Sasol Ltd. cited its ethane cracker and gas-to-liquids complex in Lake Charles, estimated to cost $16 billion to $21 billion, as a highlight of its July to March financial results, the first nine months of the firm’s fiscal year.
The South African energy giant is in the engineering and design phase of the ethane cracker, which breaks natural gas into smaller molecules to make ethylene — used in making plastic, Chief Financial Officer Christine Ramon said in a Friday letter to investors. The cracker will cost an estimated $5 billion to $7 billion and produce 1.5 million tons of ethylene, with production expected to begin in 2017.
The ethylene will be used to make:
- Ethoxylates used in surfactants, which increase the contact between a liquid and another substance. Surfactants are used to make products such as soaps and inks.
- A range of alcohols, used in surfactants and a wide range of specialty applications.
- Octene, used in polyethylene.
- Polyethylene, for film and other markets.
Ramon also said Sasol expects to begin during the second half of 2013 the engineering and design work on the gas-to-liquids facility, which will convert natural gas into diesel.
Sasol will produce at least 96,000 barrels per day of product, with the potential to produce up to 10 percent more, she said. The gas-to-liquids project will be completed in two phases, with each phase capable of producing at least 48,000 barrels.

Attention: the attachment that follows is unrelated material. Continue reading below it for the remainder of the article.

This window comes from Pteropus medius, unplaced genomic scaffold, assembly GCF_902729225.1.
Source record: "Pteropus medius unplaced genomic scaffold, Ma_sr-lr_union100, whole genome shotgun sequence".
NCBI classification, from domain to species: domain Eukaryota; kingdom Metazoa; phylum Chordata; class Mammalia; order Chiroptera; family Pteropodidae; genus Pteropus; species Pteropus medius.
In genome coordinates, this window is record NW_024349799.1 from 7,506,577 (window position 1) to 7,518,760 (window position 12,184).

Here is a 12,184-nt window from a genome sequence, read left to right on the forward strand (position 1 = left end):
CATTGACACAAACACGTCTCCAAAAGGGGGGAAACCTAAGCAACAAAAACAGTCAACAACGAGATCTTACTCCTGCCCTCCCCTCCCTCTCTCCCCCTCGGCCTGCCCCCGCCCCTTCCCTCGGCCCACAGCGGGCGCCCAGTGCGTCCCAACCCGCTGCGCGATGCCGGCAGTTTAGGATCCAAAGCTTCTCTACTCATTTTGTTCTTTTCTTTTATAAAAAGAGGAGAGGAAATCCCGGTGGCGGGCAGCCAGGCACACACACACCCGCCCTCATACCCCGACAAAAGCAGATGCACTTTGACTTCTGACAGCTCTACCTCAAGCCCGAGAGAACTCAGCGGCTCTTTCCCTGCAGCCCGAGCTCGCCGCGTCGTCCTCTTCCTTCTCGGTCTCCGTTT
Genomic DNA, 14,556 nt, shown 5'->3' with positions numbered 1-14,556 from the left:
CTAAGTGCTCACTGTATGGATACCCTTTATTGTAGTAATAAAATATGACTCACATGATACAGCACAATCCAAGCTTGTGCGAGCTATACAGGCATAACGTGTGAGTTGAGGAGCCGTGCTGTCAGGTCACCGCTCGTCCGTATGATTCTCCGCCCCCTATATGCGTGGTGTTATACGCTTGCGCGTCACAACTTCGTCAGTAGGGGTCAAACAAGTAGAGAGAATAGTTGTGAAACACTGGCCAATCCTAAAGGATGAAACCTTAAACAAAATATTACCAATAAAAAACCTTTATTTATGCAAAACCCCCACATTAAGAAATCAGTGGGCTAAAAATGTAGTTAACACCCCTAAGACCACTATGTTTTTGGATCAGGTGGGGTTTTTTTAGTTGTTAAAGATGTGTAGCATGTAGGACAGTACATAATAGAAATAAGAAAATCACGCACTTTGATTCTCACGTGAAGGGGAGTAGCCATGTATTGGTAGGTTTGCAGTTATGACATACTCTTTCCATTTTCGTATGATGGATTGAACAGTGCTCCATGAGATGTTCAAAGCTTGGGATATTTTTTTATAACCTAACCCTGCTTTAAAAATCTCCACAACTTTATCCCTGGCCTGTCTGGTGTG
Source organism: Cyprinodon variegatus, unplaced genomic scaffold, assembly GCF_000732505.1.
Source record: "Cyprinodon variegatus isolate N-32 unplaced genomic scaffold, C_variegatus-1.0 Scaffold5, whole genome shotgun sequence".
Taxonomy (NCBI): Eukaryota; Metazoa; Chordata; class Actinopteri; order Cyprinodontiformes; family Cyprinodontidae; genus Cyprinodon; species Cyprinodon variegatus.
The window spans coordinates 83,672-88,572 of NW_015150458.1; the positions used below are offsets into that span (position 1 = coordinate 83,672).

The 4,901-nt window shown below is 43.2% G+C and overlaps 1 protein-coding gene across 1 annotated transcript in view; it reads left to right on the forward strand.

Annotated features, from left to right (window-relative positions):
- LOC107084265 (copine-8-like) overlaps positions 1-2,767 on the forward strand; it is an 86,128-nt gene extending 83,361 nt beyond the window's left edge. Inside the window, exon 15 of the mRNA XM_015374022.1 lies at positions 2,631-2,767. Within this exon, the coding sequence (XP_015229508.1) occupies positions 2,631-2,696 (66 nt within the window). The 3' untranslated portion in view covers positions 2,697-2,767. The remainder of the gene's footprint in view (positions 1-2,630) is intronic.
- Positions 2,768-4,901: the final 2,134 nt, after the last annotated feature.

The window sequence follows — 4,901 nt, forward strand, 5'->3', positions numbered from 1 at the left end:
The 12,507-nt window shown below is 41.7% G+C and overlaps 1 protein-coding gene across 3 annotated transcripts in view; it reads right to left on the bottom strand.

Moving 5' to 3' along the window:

About 70 percent of that production will be low-sulphur diesel, with naphtha and liquid petroleum gas as co-products, Ramon said. Thirty percent of the production will be chemical products, including paraffin feedstock for linear alkyl benzene, a surfactant; wax products; and synthetic base oils.
Sasol expects to make a final decision on the gas-to-liquids project within 18 to 24 months after the decision on the ethane cracker, she said.
The project is expected to create 1,250 new jobs.
Meanwhile, Ramon said construction on Sasol’s 100,000-ton-a-year ethylene tetramerization unit in Lake Charles remains on schedule. The facility, the first of its kind, is expected to start operations during the third quarter of this year, she said.
The unit will produce 1-octene and 1-hexene, used to make products that give plastic elasticity and strength, according to Sasol.